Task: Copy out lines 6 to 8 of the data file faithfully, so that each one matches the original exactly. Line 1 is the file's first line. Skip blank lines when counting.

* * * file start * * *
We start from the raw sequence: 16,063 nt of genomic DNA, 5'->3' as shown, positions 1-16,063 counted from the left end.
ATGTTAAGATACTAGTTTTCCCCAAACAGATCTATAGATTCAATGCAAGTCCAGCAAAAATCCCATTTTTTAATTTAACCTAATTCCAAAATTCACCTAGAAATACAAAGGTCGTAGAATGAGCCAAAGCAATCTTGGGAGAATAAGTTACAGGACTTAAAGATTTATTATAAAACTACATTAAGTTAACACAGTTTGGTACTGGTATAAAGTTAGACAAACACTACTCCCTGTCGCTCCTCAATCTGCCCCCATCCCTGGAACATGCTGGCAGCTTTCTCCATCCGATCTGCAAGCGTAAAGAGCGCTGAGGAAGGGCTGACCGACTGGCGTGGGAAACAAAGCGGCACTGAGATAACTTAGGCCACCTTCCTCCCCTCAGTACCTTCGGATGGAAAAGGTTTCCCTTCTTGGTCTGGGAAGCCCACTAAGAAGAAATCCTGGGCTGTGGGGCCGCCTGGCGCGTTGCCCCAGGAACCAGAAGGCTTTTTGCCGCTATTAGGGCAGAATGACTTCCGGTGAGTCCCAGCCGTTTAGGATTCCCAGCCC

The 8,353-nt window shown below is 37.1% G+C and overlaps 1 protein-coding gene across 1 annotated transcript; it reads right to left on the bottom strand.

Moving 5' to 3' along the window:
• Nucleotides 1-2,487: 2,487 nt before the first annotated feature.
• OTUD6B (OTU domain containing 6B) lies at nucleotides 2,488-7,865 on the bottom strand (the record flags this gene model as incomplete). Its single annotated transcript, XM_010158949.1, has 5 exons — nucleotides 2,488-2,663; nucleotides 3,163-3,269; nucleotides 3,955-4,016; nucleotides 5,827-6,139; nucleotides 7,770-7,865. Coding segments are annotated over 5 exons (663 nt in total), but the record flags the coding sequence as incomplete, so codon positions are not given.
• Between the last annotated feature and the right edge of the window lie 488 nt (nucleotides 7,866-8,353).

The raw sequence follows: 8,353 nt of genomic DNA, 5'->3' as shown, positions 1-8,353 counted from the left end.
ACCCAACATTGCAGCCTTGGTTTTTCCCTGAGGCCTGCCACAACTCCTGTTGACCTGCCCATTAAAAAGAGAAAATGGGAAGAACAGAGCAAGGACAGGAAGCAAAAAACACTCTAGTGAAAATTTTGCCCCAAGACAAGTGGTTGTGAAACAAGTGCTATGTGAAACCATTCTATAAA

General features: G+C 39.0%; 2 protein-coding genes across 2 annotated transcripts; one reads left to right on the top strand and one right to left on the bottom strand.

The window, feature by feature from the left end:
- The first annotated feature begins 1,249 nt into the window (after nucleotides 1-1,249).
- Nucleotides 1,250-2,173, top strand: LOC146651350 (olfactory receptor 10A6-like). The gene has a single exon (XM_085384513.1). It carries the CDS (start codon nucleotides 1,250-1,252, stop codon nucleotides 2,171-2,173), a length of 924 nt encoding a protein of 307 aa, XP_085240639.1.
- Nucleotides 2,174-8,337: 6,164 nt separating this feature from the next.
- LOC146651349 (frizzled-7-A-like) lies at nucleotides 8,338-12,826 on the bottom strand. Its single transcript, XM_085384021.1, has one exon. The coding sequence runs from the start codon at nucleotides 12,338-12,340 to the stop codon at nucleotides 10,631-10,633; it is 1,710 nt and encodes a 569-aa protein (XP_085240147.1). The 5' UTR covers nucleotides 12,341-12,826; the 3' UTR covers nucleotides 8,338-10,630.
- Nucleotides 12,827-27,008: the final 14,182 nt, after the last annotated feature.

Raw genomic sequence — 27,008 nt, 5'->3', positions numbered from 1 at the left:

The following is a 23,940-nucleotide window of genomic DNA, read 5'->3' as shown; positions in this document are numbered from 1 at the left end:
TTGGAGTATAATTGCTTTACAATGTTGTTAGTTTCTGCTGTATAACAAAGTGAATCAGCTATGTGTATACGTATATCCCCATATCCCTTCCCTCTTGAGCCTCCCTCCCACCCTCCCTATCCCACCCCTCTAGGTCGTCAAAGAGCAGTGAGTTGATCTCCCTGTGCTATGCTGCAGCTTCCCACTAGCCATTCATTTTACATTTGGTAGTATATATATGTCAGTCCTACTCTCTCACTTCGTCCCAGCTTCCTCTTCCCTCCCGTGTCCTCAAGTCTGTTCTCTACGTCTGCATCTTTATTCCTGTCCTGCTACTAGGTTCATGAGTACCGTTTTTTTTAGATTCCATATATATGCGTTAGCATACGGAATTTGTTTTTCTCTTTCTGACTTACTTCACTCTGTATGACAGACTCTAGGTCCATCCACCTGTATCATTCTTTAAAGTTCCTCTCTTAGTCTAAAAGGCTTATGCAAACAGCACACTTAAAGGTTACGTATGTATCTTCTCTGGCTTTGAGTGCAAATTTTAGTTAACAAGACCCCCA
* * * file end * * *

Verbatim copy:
• OTUD6B (OTU domain containing 6B) lies at nucleotides 2,488-7,865 on the bottom strand (the record flags this gene model as incomplete). Its single annotated transcript, XM_010158949.1, has 5 exons — nucleotides 2,488-2,663; nucleotides 3,163-3,269; nucleotides 3,955-4,016; nucleotides 5,827-6,139; nucleotides 7,770-7,865. Coding segments are annotated over 5 exons (663 nt in total), but the record flags the coding sequence as incomplete, so codon positions are not given.
• Between the last annotated feature and the right edge of the window lie 488 nt (nucleotides 7,866-8,353).

The raw sequence follows: 8,353 nt of genomic DNA, 5'->3' as shown, positions 1-8,353 counted from the left end.